Charting Wisconsin – All Good Things Must End

We’ve talked about how the Nebraska offense has largely danced on razor’s edge the last few games, as injuries have played a substantial role in bringing a once formidable ground game to a crashing halt.  They found ways to survive those injuries against Northwestern, Illinois, Indiana and Purdue, but the Badgers brought a top 10 defense into the game (though nursing its own injuries) and it wasn’t meant to be.

What played out against Wisconsin was simply a more exacerbated version of what we’ve seen since the competition got a little better and we got less healthy.  Difficulty getting any consistency with the inside zone game, and an inability to get consistent pass protection or accuracy from the QB spot in the passing game.  Those two things, coupled with some excellent defense from Wisconsin, added up to a meager 305 total yards and 17 points.

The Nebraska offensive line was licking its wounds and somehow got even less healthy with the early loss of Tanner Farmer, so let’s take a look at what they tried to change against the Badgers to overcome those issues.

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Illinois – Tricking the Beast With Four Heads

That Illinois defensive line.  Whoa.  When you see future All Big 10 offensive tackle Nick Gates hook a guy on the first play and hope he doesn’t get called for a hold, you know it’s going to be a long day.  Gates has been an absolute animal this year, but he had his hands full all day with Illini end Carroll Phillips.  And as Husker fans witnessed all too frequently, the other side fared even worse, with Dawuane Smoot living in the Nebraska backfield for a large portion of the game.

Nevertheless, offensive coordinator Danny Langsdorf and his patchwork offensive line found just enough cards in the deck to play a few tricks on that impressive Illini line.  In this write up, we’ll take a look at a new play designed to put Gates in motion, and we’ll touch base with another concept that the Huskers have cleaned up and modified substantially since the beginning of last year.  Without these types of plays, Nebraska probably doesn’t beat the Illini by more than a handful of points.  With them, they pour on 21 points in the 4th quarter to win going away.  

We’ll also get some bonus footage on the defensive side of the ball, taking a look at one of the Blackshirts’ man coverage blitzes as well as the progression of Chris Jones, whose rapidly rising coverage skills makes blitzes like that one work.

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Oregon – Behold, Tommy Armstrong’s Evolution

Tommy Armstrong, much maligned, some of it well deserved, is currently sitting at 29th in the country in passer efficiency rating and 36th in total yards per game.  Perhaps more importantly, he’s only thrown 1 interception through his first three games to 7 TDs.  Part of that is weak competition, but I’d argue a larger part of that is Armstrong’s maturation as a quarterback along with offensive coordinator Danny Langsdorf’s growing comfort with how to use him.  #4 is never going to be coldly efficient in the passing game, but he’s made much better decisions with the football this year both passing and running it.  And for his part, Langsdorf has been able to introduce Tommy’s legs not only in the running game, but also by building passing concepts that take advantage of them as well.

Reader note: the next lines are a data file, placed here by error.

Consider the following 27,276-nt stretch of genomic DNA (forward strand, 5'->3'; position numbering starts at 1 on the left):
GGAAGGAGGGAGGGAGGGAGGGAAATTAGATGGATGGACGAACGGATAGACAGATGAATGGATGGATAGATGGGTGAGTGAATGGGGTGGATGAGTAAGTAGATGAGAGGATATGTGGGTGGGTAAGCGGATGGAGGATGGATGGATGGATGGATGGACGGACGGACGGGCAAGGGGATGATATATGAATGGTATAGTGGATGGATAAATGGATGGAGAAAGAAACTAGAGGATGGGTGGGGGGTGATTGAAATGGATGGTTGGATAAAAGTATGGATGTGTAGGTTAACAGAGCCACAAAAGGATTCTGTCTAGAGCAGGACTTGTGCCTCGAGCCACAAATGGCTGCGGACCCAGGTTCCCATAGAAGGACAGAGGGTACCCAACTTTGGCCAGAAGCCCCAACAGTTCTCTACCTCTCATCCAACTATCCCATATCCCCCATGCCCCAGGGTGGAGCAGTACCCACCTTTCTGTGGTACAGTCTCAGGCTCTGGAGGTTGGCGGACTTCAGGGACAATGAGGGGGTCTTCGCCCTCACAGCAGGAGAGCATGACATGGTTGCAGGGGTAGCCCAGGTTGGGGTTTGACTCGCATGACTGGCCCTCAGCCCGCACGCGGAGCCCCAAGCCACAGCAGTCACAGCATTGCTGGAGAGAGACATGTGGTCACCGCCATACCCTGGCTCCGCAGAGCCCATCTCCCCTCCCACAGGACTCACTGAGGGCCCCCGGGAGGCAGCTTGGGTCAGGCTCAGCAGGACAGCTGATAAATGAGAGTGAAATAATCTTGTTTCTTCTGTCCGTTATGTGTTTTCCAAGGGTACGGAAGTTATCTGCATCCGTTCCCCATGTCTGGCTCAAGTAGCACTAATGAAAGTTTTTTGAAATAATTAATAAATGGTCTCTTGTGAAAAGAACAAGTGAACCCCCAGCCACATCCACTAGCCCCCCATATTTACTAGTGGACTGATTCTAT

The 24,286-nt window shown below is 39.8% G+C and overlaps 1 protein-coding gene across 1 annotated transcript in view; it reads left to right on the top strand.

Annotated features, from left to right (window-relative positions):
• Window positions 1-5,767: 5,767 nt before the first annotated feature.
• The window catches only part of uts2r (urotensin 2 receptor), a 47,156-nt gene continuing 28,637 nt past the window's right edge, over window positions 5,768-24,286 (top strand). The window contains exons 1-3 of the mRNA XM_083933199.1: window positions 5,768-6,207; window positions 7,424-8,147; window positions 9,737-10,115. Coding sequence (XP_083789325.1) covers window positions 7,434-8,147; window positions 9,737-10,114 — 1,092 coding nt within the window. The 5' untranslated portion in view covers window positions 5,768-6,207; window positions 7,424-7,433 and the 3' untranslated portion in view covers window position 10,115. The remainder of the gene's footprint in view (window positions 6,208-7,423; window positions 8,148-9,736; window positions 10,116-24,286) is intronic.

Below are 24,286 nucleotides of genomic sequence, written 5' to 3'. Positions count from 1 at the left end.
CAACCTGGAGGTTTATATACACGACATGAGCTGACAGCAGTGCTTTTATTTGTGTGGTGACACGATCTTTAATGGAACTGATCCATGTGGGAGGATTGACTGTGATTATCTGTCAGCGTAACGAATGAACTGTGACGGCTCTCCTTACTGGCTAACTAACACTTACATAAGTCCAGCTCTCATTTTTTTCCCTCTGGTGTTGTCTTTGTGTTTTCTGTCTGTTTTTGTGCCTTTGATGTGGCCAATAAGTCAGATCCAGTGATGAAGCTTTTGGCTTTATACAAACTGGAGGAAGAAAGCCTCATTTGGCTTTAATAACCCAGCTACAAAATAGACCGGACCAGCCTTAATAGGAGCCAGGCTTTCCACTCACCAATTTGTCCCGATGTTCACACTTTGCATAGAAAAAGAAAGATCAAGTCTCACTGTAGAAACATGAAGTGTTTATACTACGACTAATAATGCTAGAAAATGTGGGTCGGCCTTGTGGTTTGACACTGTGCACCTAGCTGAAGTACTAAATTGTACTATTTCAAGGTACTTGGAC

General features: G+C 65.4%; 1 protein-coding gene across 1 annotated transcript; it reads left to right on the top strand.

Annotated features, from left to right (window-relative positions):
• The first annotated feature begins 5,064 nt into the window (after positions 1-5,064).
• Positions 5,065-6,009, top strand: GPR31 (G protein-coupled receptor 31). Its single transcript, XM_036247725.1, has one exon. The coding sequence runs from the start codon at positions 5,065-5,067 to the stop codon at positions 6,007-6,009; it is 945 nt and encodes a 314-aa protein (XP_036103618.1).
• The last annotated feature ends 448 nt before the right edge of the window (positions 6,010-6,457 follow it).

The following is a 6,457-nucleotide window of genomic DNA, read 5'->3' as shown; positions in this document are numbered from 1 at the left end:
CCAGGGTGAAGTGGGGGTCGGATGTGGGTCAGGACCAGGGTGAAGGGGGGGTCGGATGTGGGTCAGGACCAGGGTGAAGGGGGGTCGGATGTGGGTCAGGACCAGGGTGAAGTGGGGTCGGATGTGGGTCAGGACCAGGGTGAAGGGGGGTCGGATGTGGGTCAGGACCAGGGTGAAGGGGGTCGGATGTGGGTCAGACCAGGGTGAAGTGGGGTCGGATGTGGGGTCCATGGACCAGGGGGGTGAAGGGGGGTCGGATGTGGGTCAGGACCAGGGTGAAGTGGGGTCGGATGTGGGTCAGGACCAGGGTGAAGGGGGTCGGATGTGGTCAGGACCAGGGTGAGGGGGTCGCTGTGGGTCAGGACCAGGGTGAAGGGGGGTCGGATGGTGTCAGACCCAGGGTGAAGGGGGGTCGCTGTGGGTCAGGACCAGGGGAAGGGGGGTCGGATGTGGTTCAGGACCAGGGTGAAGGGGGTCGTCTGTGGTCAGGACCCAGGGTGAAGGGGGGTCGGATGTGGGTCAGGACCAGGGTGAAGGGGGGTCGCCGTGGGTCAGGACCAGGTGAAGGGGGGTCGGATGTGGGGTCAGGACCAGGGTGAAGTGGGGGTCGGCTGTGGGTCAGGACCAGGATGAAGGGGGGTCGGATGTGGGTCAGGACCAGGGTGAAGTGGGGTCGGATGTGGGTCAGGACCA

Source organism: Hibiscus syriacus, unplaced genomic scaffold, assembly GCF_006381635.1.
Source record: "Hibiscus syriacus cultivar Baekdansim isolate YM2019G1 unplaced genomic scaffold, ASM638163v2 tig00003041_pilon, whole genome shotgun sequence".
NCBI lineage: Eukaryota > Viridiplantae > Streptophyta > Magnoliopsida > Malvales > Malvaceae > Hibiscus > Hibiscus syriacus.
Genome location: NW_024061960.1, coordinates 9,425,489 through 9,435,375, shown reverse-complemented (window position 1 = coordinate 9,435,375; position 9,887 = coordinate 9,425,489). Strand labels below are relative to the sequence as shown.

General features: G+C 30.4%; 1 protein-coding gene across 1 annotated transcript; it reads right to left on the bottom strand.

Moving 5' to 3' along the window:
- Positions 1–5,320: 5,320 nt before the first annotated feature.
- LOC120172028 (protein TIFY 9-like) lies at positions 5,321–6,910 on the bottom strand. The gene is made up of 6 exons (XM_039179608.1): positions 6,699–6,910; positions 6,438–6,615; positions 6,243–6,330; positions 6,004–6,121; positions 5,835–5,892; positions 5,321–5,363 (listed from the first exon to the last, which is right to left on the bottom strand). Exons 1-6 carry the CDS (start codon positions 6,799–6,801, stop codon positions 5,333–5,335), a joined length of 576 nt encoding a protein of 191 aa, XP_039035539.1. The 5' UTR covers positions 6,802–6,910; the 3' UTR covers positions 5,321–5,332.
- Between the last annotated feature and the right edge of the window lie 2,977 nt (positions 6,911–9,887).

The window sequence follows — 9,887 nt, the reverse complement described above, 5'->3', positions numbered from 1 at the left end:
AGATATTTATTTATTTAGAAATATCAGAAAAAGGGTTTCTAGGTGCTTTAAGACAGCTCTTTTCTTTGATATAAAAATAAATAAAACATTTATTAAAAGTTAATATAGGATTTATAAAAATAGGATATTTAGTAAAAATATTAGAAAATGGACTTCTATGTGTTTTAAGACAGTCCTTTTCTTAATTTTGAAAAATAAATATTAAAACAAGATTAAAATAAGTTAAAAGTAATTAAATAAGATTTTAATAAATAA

This week we’re going to go a little off the reservation to look at this in action.  Instead of breaking down three new plays, we’ll take a look at a single offensive concept and how it unfolds during a game.  When OCs talk about being “multiple” or “flexible,” they’re not just talking in a macro sense about being able to both run and throw the ball.  Rather in a micro sense they’re also talking about being able to run core offensive concepts across a wide variety of formations and with small tweaks on each play.  Another indicator of multiplicity, largely because of the new RPO revolution, is packaging run game concepts with passing game concepts on the same play, and again both of which you can show out of multiple formations.  When OCs can get to that level in their play calling, that’s when you start to see offenses really take off.  Tom Osborne was one of the best at this multiplicity, calling over 75% of his plays as runs but showing those core running concepts out of a ton of formations and with small deviations in the blocking schemes as well.  The end result is hesitant defenses, never sure what they’re going to see after the snap because film study doesn’t reveal too many tendencies. 

As we’ll see in this write up, Danny Langsdorf is starting to pick on defenses in the same way.  Calm down there, Run the Damn Ball Guy,  I’m not saying OCDL is Tom Osborne.  I will say though that he’s starting to climb up the chart of legit OCs in college football.  This week, let’s take a look at Langsdorf’s flare/swing screen concept and how he uses it to dupe opposing coordinators and their players.

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Charting Oregon – What You Can Do, Now We Can Do Too

Wow.  When I said buckle up, I meant it in theory, but I wasn’t sure what it would look like in person.  Then game time hit and Huskers offensive coordinator Danny Langsdorf put out one of the most interesting F U games I’ve ever seen, going Gun with 11 personnel for the overwhelming part of the day and slamming an offense that looked strangely like an Oregon Ducks offense right down Brady Hoke’s throat.  Amusingly, Brock Huard referred to it as a “pro style” offense at the same time Langsdorf kept dialing up QB run after QB run packaged with RPOs to constrain the apex defenders.  What we saw Saturday was anything but pro style, instead picking and choosing from the best concepts around right now in college football to leverage Armstrong’s legs and other talented skill position players that Langsdorf simply never had en masse at Oregon State.